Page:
The legacy of Tri-Cities, artist WA, educator lives on

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Ted Neth stands with his sculpture named Water Bird at the gallery at Columbia Basin College in Pasco

Tri-City Herald File

Artist Ted Neth’s legacy lives on in the Tri-Cities – in his artwork and influence at Columbia Basin College over 51 years of teaching and leadership.

Neth recently passed away at the age of 84.

He worked as a designer and illustrator at General Electric and later Battelle Northwest, before joining CBC as a visual arts teacher in 1968. He has taught graphic design, drawing and sculpture to thousands of people. students.

He became an instructional director when the college’s Performing Arts Center was completed in 1971, with Neth contributing to its design. He then told the Tri-City Herald that the square building was “a fortress for creativity.”

He was also instrumental in the development of its programs, according to CBC.

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Richland artist Ted Neth is presented with the Championship trophy he designed and sculpted for the Budweiser Columbia Cup 2004. Tri-City Herald File

He launched the Winter Art Show, the Summer Showcase and the CBC sponsored tours in Europe. He has supported the creation of Jazz Unlimited, the touring children’s theater group The Blue Ladder Players, and the community talk series.

He retired as dean in 1998, but continued to teach art appreciation at the college until 2019.

“I have always been more of an art educator,” he said in his retirement announcement. “For me, it’s very exciting to take young people and encourage them to grow and develop artistically.”

He also helped develop the CBC Fitness Center and its nuclear technology, computer-aided drawing, and hazardous materials education programs.

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Ted Neth stands in front of his 1977 Cor-Tex steel piece titled Columbia Sun Burst at the Columbia Basin College Gallery in Pasco. Tri-City Herald File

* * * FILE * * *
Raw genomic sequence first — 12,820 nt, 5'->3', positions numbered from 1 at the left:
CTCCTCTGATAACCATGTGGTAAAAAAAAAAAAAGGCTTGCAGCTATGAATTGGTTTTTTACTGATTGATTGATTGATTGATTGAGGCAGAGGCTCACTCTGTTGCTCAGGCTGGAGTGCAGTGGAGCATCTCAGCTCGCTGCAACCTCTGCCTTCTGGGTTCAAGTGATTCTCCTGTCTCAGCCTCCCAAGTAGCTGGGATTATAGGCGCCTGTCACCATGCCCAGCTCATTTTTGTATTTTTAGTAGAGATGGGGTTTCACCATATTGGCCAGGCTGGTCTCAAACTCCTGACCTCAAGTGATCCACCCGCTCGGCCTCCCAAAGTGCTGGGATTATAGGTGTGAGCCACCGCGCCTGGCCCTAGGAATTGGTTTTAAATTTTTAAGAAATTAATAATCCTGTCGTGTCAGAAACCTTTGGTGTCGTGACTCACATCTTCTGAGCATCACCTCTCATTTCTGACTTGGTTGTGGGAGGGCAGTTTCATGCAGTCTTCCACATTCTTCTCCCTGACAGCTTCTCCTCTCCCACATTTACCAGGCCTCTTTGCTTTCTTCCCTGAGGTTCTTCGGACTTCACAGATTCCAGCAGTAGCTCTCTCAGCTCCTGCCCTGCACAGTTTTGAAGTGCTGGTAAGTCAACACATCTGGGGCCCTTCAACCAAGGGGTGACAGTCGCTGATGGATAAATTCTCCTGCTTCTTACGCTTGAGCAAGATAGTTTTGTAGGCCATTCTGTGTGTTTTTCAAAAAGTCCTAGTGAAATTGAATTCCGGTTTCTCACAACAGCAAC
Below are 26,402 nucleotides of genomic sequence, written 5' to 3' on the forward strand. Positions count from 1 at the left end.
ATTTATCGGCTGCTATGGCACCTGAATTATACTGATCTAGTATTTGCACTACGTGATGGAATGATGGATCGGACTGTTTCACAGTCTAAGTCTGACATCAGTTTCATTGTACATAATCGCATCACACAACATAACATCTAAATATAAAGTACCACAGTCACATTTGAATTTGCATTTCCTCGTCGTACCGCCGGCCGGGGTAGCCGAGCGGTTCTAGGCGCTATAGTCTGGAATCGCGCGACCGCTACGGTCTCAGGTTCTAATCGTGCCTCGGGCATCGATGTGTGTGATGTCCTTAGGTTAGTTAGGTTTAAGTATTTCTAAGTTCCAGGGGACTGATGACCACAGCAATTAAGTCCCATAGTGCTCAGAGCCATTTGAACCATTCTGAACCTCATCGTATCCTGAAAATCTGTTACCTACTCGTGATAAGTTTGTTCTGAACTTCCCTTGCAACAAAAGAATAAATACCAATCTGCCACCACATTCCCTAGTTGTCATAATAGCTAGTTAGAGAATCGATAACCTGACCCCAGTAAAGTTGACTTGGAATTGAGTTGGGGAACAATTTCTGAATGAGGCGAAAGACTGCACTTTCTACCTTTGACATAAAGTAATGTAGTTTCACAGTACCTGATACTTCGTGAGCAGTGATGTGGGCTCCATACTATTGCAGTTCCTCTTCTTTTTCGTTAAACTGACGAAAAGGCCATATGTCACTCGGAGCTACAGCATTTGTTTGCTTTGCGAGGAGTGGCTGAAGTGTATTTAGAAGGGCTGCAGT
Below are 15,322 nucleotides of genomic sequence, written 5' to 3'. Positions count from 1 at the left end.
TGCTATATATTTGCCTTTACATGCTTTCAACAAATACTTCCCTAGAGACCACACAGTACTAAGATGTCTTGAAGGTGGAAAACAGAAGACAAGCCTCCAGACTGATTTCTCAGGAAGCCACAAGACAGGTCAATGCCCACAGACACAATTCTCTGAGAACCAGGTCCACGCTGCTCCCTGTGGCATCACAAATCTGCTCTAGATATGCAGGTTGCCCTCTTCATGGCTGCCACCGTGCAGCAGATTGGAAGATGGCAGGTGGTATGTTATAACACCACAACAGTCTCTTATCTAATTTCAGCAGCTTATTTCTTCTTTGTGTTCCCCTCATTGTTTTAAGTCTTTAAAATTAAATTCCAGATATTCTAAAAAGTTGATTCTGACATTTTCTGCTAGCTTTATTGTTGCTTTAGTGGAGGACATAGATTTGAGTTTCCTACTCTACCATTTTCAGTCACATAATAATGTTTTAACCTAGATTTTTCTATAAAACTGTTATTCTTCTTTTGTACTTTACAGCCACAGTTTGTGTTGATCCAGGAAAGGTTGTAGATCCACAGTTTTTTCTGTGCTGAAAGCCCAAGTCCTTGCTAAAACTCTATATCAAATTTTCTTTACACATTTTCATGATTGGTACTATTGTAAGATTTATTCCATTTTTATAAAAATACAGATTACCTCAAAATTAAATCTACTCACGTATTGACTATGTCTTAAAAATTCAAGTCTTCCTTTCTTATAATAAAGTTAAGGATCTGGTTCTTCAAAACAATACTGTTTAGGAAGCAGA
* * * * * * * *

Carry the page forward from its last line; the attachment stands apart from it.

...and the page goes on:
He left behind a body of work that included designing a configuration for reactor rods in nuclear power plants, said CBC professor Ginny Quinley. The project used his university education in art and physics.

His art expressed ideas based on abstraction by simplifying natural and man-made forms, according to information compiled by CBC.

“Its goal was to develop a deeper understanding of natural structures and human relationships with nature,” according to CBC.

He designed and created most of the winning trophies for the Columbia Cup seaplane races for nearly 30 years, as well as the annual design for the Tri-Cities Wine Festival award.

One of his most visible works in the Tri-Cities is the 1967 metal sculpture titled “Reaching” which he created while working as the head of the Battelle-Northwest model store.

It was originally a fountain for the Uptown Mall and has since moved to Community First Bank on Jadwin Avenue in Richland.

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A fountain designed by Ted Neth was on the Jadwin Avenue side of Richland Uptown Mall when this photo was posted on November 12, 1969. Tri-City Herald File

His three-dimensional works can also be seen inside the Kennewick Sterling restaurant, in the lobby of the Tri-Cities Cancer Center, and in buildings in the City of Richland. He also created the geese at Marineland Plaza in Kennewick.

“Ted was very interested in making CBC accessible to the community,” said Polo Coronado, director of studies at CBC when Neth was a director.

“He was instrumental in bringing the beauty of visual art to campus with the help of the student body,” Coronado said at the time.



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